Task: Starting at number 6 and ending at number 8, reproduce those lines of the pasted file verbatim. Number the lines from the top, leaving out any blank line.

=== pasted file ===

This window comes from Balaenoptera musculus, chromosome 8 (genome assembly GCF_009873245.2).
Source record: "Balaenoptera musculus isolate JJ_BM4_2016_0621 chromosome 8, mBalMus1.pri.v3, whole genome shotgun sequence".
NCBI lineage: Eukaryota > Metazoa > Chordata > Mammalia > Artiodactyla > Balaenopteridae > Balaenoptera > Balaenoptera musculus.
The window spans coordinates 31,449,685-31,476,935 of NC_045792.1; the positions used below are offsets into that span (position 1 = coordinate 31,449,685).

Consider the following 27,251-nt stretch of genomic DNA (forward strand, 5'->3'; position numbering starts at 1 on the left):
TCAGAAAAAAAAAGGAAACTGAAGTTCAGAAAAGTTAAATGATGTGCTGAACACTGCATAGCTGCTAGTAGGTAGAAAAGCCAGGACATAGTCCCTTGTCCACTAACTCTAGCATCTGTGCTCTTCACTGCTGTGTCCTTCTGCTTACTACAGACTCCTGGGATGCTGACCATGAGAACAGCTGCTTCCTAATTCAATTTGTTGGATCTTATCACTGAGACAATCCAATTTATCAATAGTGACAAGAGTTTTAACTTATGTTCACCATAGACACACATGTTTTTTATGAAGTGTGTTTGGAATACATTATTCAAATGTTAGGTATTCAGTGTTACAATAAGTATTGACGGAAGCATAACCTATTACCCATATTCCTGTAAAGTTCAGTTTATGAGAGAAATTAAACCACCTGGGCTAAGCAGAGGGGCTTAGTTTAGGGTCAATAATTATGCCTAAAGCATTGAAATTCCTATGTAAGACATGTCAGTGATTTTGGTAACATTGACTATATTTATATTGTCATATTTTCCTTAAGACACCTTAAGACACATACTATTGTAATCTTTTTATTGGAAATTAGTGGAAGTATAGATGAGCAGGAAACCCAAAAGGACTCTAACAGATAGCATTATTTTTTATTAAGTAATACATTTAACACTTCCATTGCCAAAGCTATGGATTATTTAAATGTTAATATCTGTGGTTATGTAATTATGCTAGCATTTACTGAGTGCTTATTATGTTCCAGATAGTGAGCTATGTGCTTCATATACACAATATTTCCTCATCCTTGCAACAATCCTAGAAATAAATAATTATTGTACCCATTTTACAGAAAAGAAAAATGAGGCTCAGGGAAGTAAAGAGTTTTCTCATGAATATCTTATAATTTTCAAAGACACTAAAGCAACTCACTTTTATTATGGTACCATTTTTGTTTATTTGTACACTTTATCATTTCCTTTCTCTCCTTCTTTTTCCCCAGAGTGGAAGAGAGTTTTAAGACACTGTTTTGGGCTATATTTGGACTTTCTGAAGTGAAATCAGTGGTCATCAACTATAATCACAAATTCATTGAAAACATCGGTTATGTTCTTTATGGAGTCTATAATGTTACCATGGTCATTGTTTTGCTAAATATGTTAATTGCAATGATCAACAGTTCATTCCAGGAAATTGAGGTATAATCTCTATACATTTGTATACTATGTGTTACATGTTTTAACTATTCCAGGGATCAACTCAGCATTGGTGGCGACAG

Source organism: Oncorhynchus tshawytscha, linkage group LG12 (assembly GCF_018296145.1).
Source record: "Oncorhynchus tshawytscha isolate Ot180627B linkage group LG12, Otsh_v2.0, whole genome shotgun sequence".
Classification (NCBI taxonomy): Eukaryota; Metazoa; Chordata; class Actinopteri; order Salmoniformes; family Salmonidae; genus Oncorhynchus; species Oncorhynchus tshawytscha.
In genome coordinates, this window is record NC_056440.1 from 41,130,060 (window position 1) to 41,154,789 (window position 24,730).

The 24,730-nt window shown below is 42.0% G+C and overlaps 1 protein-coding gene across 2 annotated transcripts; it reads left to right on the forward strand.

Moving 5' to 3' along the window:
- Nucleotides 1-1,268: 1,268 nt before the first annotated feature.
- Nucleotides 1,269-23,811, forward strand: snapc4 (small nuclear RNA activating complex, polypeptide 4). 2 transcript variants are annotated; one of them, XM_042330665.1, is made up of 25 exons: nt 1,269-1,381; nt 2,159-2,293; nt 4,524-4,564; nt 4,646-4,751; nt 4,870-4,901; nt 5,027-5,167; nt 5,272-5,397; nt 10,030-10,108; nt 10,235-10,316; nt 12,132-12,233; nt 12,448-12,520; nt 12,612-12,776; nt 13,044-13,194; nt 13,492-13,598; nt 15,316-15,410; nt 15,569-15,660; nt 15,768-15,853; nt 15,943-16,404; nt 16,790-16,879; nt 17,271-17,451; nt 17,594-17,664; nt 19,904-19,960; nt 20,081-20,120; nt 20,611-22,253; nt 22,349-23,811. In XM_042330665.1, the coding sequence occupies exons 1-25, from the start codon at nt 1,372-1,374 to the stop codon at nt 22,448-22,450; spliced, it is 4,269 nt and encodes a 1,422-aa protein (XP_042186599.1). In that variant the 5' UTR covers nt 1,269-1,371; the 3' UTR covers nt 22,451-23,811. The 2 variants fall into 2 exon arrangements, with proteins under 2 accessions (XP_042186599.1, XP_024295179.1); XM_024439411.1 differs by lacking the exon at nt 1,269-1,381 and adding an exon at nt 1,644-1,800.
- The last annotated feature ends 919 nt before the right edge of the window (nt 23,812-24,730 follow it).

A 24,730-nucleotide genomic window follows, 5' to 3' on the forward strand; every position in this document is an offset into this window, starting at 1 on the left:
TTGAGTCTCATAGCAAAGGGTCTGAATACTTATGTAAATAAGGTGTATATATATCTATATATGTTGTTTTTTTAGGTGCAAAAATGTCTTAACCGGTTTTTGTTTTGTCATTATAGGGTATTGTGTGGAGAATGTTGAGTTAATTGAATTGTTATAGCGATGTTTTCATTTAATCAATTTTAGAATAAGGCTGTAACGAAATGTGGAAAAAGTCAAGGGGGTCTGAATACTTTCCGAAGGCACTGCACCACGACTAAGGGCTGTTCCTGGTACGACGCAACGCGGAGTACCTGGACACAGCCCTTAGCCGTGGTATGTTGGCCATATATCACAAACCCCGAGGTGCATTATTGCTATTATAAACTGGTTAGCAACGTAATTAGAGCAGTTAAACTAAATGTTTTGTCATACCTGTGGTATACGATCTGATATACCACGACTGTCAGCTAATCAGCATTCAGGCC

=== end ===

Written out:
TCAGAAAAAAAAAGGAAACTGAAGTTCAGAAAAGTTAAATGATGTGCTGAACACTGCATAGCTGCTAGTAGGTAGAAAAGCCAGGACATAGTCCCTTGTCCACTAACTCTAGCATCTGTGCTCTTCACTGCTGTGTCCTTCTGCTTACTACAGACTCCTGGGATGCTGACCATGAGAACAGCTGCTTCCTAATTCAATTTGTTGGATCTTATCACTGAGACAATCCAATTTATCAATAGTGACAAGAGTTTTAACTTATGTTCACCATAGACACACATGTTTTTTATGAAGTGTGTTTGGAATACATTATTCAAATGTTAGGTATTCAGTGTTACAATAAGTATTGACGGAAGCATAACCTATTACCCATATTCCTGTAAAGTTCAGTTTATGAGAGAAATTAAACCACCTGGGCTAAGCAGAGGGGCTTAGTTTAGGGTCAATAATTATGCCTAAAGCATTGAAATTCCTATGTAAGACATGTCAGTGATTTTGGTAACATTGACTATATTTATATTGTCATATTTTCCTTAAGACACCTTAAGACACATACTATTGTAATCTTTTTATTGGAAATTAGTGGAAGTATAGATGAGCAGGAAACCCAAAAGGACTCTAACAGATAGCATTATTTTTTATTAAGTAATACATTTAACACTTCCATTGCCAAAGCTATGGATTATTTAAATGTTAATATCTGTGGTTATGTAATTATGCTAGCATTTACTGAGTGCTTATTATGTTCCAGATAGTGAGCTATGTGCTTCATATACACAATATTTCCTCATCCTTGCAACAATCCTAGAAATAAATAATTATTGTACCCATTTTACAGAAAAGAAAAATGAGGCTCAGGGAAGTAAAGAGTTTTCTCATGAATATCTTATAATTTTCAAAGACACTAAAGCAACTCACTTTTATTATGGTACCATTTTTGTTTATTTGTACACTTTATCATTTCCTTTCTCTCCTTCTTTTTCCCCAGAGTGGAAGAGAGTTTTAAGACACTGTTTTGGGCTATATTTGGACTTTCTGAAGTGAAATCAGTGGTCATCAACTATAATCACAAATTCATTGAAAACATCGGTTATGTTCTTTATGGAGTCTATAATGTTACCATGGTCATTGTTTTGCTAAATATGTTAATTGCAATGATCAACAGTTCATTCCAGGAAATTGAGGTATAATCTCTATACATTTGTATACTATGTGTTACATGTTTTAACTATTCCAGGGATCAACTCAGCATTGGTGGCGACAG

Source organism: Oncorhynchus tshawytscha, linkage group LG12 (assembly GCF_018296145.1).
Source record: "Oncorhynchus tshawytscha isolate Ot180627B linkage group LG12, Otsh_v2.0, whole genome shotgun sequence".